Evaluating the Isoprene Oxidation Mechanism Using Aircraft Observations from SENEX 2013

Wednesday, 17 December 2014
Margaret Rosemary Marvin1, Glenn M Wolfe2,3, Ross J Salawitch1, Timothy P Canty1, Jennifer Kaiser4, Thomas F Hanisco2, Frank N Keutsch4, Martin Graus5,6, Carsten Warneke5,6, Joost A De Gouw5,6, Jessica Gilman5,6, Brian M Lerner5,6, Courtney Dyan Hatch7, Ilana B Pollack5,6, Jeff Peischl5,6, Thomas B Ryerson6, Patrick R Veres5,6, James M Roberts6, Kyung-Eun Min5,6, Steven S Brown8, John S Holloway5,6, Kenneth Aikin5,6, Ben H Lee9, Felipe Lopez-Hilfiker9 and Joel A Thornton9, (1)University of Maryland College Park, College Park, MD, United States, (2)NASA Goddard Space Flight Center, Greenbelt, MD, United States, (3)University of Maryland Baltimore County, Baltimore, MD, United States, (4)University of Wisconsin Madison, Madison, WI, United States, (5)Cooperative Institute for Research in Environmental Sciences, Boulder, CO, United States, (6)NOAA Earth System Research Lab, Boulder, CO, United States, (7)Hendrix College, Conway, AR, United States, (8)NOAA Earth System Research Lab, Chemical Sciences Division, Boulder, CO, United States, (9)University of Washington Seattle Campus, Seattle, WA, United States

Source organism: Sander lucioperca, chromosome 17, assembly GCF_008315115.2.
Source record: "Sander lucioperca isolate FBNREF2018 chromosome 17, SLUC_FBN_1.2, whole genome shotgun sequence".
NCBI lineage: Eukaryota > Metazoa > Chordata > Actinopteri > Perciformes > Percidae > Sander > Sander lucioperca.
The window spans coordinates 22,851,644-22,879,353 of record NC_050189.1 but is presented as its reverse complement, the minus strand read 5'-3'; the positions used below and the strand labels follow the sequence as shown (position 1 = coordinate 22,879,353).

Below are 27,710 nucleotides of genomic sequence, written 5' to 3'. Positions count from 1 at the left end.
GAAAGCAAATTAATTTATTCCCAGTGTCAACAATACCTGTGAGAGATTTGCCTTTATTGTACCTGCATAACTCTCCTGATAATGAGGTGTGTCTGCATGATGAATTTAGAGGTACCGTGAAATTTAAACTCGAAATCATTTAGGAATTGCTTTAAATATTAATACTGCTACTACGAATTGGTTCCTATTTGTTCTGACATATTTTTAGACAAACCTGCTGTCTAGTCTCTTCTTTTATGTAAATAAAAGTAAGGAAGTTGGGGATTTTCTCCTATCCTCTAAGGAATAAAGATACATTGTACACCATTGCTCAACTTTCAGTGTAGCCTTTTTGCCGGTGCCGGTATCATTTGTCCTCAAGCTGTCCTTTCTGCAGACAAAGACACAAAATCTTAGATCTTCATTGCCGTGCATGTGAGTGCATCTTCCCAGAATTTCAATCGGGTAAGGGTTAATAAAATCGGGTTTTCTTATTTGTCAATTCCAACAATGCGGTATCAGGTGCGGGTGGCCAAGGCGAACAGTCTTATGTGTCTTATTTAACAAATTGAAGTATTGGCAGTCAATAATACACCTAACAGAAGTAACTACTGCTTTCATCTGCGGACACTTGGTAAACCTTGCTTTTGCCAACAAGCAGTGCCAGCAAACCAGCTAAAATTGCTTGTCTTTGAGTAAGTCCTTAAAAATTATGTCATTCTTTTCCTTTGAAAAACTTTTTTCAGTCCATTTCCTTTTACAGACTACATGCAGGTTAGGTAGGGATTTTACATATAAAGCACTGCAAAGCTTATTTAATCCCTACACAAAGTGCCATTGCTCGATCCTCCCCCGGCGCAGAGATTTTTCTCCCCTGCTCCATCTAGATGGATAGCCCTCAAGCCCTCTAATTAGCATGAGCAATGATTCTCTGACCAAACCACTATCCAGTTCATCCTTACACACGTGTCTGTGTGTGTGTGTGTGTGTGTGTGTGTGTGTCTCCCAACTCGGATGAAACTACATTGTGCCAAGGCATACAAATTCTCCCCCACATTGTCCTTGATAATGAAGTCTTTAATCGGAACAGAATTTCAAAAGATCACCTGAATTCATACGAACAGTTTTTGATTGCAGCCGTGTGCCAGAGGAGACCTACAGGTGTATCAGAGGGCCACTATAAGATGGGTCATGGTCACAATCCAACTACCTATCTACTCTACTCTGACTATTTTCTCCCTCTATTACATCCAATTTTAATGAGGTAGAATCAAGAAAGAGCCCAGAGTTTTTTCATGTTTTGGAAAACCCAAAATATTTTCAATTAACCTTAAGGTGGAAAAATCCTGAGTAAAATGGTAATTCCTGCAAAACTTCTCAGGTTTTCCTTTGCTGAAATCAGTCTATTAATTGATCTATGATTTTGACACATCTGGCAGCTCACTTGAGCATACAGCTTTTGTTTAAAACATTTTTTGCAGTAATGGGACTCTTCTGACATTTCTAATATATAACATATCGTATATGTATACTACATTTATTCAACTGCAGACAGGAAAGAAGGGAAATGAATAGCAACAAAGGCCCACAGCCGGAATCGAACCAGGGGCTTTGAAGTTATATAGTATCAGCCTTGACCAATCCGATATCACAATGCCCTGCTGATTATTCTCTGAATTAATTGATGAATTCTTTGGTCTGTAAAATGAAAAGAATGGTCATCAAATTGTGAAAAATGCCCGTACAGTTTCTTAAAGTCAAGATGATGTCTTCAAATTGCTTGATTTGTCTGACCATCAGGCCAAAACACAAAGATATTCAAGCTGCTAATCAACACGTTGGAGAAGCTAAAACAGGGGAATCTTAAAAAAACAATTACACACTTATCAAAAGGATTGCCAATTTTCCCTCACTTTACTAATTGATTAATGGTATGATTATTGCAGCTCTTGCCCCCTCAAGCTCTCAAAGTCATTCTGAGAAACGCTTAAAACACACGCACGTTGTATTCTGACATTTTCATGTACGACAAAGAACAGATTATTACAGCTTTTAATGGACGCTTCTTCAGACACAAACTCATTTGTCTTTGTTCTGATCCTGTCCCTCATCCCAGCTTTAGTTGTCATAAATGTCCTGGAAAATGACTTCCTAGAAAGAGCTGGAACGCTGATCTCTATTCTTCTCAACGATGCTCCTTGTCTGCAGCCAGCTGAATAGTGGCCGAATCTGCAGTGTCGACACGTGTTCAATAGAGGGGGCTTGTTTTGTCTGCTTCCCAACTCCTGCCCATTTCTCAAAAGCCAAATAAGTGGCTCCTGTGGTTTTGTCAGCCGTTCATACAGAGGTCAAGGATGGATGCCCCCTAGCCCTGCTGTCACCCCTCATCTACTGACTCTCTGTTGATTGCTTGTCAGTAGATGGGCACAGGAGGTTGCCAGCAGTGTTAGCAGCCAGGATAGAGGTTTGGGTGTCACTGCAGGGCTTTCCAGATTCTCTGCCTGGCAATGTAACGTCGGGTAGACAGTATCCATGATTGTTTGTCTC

The chemical mechanism for isoprene oxidation is associated with a great deal of uncertainty. As a result, implementation of the isoprene oxidation mechanism by regional models may lead to misrepresentation of ozone, organic aerosol, and related species important to air quality. Formaldehyde (HCHO) is a major product of isoprene oxidation and thus provides observational constraint on the mechanism. The SouthEast NEXus (SENEX) 2013 aircraft campaign provides observations of HCHO over the Southeast United States, an environment that is high in isoprene but variable in NOx, with the lowest concentrations of NOx in remote regions such as the Ozarks and the highest near cities and power plants. Such a range of conditions provides a unique opportunity to map out the sensitivity of HCHO to changes in the isoprene oxidation mechanism. We use the University of Washington Chemical Model (UWCMv2.2) to evaluate the HCHO dependence on isoprene and NOx throughout the range of conditions observed during SENEX. Particular emphasis will be placed on the effects of newly proposed mechanisms, including enhanced OH regeneration and updated alkyl nitrate chemistry.